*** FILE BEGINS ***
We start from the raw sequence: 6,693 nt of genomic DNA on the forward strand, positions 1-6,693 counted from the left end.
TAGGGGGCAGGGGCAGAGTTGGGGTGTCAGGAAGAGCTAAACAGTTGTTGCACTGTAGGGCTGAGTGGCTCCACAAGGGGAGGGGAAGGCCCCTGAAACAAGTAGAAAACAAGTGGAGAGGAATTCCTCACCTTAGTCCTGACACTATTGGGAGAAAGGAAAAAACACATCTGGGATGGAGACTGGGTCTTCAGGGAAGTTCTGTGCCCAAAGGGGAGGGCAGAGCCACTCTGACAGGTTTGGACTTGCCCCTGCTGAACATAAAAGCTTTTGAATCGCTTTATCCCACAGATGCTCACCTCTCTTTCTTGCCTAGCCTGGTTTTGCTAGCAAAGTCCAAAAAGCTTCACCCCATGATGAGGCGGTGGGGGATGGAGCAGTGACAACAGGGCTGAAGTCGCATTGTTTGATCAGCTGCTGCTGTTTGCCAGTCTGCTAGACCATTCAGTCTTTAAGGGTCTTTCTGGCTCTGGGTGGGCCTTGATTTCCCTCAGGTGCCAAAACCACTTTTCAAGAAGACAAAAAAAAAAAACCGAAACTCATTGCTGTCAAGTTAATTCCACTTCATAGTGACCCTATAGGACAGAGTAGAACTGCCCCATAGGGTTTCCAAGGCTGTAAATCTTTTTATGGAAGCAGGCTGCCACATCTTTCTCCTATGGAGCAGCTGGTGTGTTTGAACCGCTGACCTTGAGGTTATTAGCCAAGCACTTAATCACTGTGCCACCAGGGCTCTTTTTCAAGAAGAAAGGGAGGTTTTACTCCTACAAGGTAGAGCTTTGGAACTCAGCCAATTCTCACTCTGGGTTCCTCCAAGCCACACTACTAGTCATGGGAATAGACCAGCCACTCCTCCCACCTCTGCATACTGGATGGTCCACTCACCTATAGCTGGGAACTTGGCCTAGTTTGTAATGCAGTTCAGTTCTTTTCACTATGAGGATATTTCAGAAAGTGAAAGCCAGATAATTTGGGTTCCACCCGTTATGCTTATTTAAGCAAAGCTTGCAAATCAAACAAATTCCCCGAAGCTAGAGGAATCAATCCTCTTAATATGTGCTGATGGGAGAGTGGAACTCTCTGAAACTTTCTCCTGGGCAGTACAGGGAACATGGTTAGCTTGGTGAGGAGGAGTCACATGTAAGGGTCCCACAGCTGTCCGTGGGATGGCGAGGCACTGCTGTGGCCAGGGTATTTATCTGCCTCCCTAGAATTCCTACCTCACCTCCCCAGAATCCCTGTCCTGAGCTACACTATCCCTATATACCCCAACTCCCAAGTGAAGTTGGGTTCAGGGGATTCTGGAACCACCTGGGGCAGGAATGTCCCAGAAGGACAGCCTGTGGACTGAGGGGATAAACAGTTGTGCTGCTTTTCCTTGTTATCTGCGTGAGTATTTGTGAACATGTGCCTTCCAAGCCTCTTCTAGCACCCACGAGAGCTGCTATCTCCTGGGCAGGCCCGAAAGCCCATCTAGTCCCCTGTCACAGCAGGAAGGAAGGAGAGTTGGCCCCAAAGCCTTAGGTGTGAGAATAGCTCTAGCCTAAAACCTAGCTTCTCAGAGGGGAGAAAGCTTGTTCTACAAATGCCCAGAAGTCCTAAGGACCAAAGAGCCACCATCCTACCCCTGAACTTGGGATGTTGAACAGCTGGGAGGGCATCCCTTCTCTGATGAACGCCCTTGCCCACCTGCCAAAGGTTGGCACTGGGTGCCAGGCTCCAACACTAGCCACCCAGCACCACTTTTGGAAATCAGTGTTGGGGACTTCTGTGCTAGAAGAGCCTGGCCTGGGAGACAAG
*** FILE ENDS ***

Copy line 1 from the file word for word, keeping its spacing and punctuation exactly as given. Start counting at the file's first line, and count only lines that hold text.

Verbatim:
We start from the raw sequence: 6,693 nt of genomic DNA on the forward strand, positions 1-6,693 counted from the left end.